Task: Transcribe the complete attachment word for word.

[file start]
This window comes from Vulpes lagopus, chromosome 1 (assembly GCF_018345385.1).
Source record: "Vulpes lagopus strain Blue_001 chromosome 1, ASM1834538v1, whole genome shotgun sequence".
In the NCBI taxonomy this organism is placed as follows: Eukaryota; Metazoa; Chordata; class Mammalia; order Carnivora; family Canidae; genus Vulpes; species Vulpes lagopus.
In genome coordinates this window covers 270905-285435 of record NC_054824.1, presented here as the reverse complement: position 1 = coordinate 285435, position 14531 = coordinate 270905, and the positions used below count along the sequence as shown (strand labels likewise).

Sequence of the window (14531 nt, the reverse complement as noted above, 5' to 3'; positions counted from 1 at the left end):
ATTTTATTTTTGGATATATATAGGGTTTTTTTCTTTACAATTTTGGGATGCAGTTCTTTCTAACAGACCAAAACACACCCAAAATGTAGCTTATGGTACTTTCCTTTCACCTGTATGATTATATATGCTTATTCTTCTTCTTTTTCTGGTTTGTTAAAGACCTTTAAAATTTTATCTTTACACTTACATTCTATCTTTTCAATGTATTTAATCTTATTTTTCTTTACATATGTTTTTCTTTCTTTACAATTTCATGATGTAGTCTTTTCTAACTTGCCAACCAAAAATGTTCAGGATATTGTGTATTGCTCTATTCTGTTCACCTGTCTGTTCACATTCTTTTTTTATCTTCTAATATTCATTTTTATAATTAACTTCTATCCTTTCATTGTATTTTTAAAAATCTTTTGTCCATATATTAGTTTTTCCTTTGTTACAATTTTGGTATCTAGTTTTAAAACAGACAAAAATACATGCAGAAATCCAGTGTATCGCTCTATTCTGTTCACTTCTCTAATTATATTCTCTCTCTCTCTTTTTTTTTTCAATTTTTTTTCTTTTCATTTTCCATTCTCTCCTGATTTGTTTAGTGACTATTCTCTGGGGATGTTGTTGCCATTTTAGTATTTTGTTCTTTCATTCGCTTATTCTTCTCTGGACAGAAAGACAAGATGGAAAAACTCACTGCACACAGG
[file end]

This window comes from Vulpes lagopus, chromosome 1 (assembly GCF_018345385.1).
Source record: "Vulpes lagopus strain Blue_001 chromosome 1, ASM1834538v1, whole genome shotgun sequence".
In the NCBI taxonomy this organism is placed as follows: Eukaryota; Metazoa; Chordata; class Mammalia; order Carnivora; family Canidae; genus Vulpes; species Vulpes lagopus.
In genome coordinates this window covers 270905-285435 of record NC_054824.1, presented here as the reverse complement: position 1 = coordinate 285435, position 14531 = coordinate 270905, and the positions used below count along the sequence as shown (strand labels likewise).

Sequence of the window (14531 nt, the reverse complement as noted above, 5' to 3'; positions counted from 1 at the left end):
ATTTTATTTTTGGATATATATAGGGTTTTTTTCTTTACAATTTTGGGATGCAGTTCTTTCTAACAGACCAAAACACACCCAAAATGTAGCTTATGGTACTTTCCTTTCACCTGTATGATTATATATGCTTATTCTTCTTCTTTTTCTGGTTTGTTAAAGACCTTTAAAATTTTATCTTTACACTTACATTCTATCTTTTCAATGTATTTAATCTTATTTTTCTTTACATATGTTTTTCTTTCTTTACAATTTCATGATGTAGTCTTTTCTAACTTGCCAACCAAAAATGTTCAGGATATTGTGTATTGCTCTATTCTGTTCACCTGTCTGTTCACATTCTTTTTTTATCTTCTAATATTCATTTTTATAATTAACTTCTATCCTTTCATTGTATTTTTAAAAATCTTTTGTCCATATATTAGTTTTTCCTTTGTTACAATTTTGGTATCTAGTTTTAAAACAGACAAAAATACATGCAGAAATCCAGTGTATCGCTCTATTCTGTTCACTTCTCTAATTATATTCTCTCTCTCTCTTTTTTTTTTCAATTTTTTTTCTTTTCATTTTCCATTCTCTCCTGATTTGTTTAGTGACTATTCTCTGGGGATGTTGTTGCCATTTTAGTATTTTGTTCTTTCATTCGCTTATTCTTCTCTGGACAGAAAGACAAGATGGAAAAACTCACTGCACACAGG